# Reaction of perchloric acid with cyclopropenol

Question:

Identify A and B.

My attempt

The first step will be the attack of $$\ce{PhMgX}$$ on carbonyl carbon, that is, 1,2 position followed by hydrolysis, yielding an alcohol.

But how does the reaction proceed with $$\ce{HClO4}$$?

• you should read about cyclopropenyl cation in aromaticity section of advanced organic books. HClO4 is a strong protonating agent and should protonate OH-group, that will leave. The remaining cation is known to be remarkably stable in organic chemistry and have stable salts. May 19 '15 at 0:05
• @permeakra it is remarkably stable yes, but getting rid of the strained ring by oxidative cleavage (similar to hot $\ce{KMnO4}$) seems way more plausible. We shouldn't ignore the oxidative capabilities of $\ce{HClO4}$ Jul 25 at 4:31
• The answer provided is wrong . Whenever cyclic conjugated ketones comes in question then the conjugation is the unsaturated part is the point of action. Which means double bond will be attacked. Aug 24 at 4:46
• Can you provide a reference? Aug 24 at 4:57

The first step is indeed 1,2-addition of the Grignard reagent to the keto group, and product A is the alcohol:

Treatment of the alcohol with the strong acid $\ce{HClO4}$ cannot yield the usual dehydration product (alkene) in this case, as the corresponding alkene would have two double bonds in an already highly strained three-membered ring, which is highly unfavorable. Instead, after protonation of the $\ce{OH}$ group and subsequent loss of $\ce{H2O}$, the carbocation:

is obtained as the final product B (with $\ce{ClO4-}$ being the counteranion). The planar cyclopropenyl cation is a Hückel aromatic compound with $(4 \cdot 0+2) = 2$ $\pi$ electrons, and delocalization of the positive charge over the two phenyl substituents can provide further stabilization.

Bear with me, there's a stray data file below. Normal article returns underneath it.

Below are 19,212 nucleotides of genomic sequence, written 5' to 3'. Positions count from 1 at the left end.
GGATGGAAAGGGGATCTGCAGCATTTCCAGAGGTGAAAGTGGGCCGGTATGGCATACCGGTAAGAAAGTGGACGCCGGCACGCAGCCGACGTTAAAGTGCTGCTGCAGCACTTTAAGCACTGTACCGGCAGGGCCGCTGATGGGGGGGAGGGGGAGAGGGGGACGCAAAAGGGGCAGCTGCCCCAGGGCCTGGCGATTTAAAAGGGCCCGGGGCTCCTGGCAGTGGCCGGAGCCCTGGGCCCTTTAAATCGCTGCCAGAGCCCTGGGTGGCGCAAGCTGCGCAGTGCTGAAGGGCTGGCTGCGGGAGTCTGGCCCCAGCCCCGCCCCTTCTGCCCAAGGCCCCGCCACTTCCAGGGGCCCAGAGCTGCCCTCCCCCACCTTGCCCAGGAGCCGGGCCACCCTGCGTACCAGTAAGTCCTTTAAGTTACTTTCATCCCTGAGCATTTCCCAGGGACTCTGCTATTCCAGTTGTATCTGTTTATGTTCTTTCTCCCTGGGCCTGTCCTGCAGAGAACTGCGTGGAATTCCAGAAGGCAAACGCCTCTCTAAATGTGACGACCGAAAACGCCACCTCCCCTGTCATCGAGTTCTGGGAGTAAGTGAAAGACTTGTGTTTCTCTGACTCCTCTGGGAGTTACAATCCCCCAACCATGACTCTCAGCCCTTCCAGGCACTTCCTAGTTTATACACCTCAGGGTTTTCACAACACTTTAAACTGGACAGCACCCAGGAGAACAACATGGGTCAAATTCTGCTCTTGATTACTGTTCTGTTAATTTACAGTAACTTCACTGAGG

• Carbocation as the final product, really interesting! Jul 11 '18 at 20:21
• Yes this happens when the intermediate is highly stable with a stable ion like flouro borate, perchlorate etc. (Note that stable counter ion makes the ionic compound to be formed easily according to fajan's rules Apr 23 '20 at 16:16
• @Archer I think this answer disregards $\ce{HClO4}$'s oxidative abilities. I think the stability gained by cleaving the alkene is far more than the resonance of the carbocation. Jul 7 at 16:08
• @napstablook $\ce{HClO4}$ is often used in dilute solution where it dissociates, and then the oxidation power of the perchlorate ion is kinetically squashed. Perchloric acid here is acting only as an acid. Aug 24 at 15:59

As it is an unsaturated cyclic ketone,it will undergo 1,2-addition.

Then $$\ce{HClO4}$$ will dehydrate the alcohol but will not yield the usual product due to the high angle strain of unsaturated three-membered ring. Instead, the carbocation will be the final product. with $$\ce{ClO4−}$$ as the counteranion. The carbocation is aromatic, and because of the two phenyl groups it has extended resonance.

• Your effort is appreciated, but Grignard reagents with unsaturated ketones undergoes 1,2-addition not 1,4-addition. Refer this: chemistry.stackexchange.com/questions/31618/…
– TRC
Aug 24 at 15:52
• Also, there are a couple more mistakes in your mechanism - after enol is formed it should rapidly tautomerize to ketone. The carbocation you have formed is a vinyl carbocation on a highly strained three membered ring with a double bond, that will never exist. Neither is that carbocation participating in resonance/aromaticity.
– TRC
Aug 24 at 15:54
• Weaker bases do attack a ketone at the double bond, but something as strong as a Grignard reagent still goes for the carbonyl group. Aug 24 at 16:00
• @ TRC and @ Oscar Lanzi,Thanks. Aug 24 at 17:41